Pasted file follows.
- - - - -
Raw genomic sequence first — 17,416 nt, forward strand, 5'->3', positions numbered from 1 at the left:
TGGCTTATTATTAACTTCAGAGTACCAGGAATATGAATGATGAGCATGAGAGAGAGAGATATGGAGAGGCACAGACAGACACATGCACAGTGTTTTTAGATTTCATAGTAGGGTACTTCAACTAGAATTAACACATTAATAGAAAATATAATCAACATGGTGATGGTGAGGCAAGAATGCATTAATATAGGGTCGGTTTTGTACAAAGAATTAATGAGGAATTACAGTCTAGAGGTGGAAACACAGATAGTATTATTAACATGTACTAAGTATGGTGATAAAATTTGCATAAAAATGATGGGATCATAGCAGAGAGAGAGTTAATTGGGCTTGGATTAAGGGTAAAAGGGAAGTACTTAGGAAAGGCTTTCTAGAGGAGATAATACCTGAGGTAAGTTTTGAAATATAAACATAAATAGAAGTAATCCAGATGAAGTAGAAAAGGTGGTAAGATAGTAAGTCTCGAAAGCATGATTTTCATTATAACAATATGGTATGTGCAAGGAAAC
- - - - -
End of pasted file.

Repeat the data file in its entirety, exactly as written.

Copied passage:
Raw genomic sequence first — 17,416 nt, forward strand, 5'->3', positions numbered from 1 at the left:
TGGCTTATTATTAACTTCAGAGTACCAGGAATATGAATGATGAGCATGAGAGAGAGAGATATGGAGAGGCACAGACAGACACATGCACAGTGTTTTTAGATTTCATAGTAGGGTACTTCAACTAGAATTAACACATTAATAGAAAATATAATCAACATGGTGATGGTGAGGCAAGAATGCATTAATATAGGGTCGGTTTTGTACAAAGAATTAATGAGGAATTACAGTCTAGAGGTGGAAACACAGATAGTATTATTAACATGTACTAAGTATGGTGATAAAATTTGCATAAAAATGATGGGATCATAGCAGAGAGAGAGTTAATTGGGCTTGGATTAAGGGTAAAAGGGAAGTACTTAGGAAAGGCTTTCTAGAGGAGATAATACCTGAGGTAAGTTTTGAAATATAAACATAAATAGAAGTAATCCAGATGAAGTAGAAAAGGTGGTAAGATAGTAAGTCTCGAAAGCATGATTTTCATTATAACAATATGGTATGTGCAAGGAAAC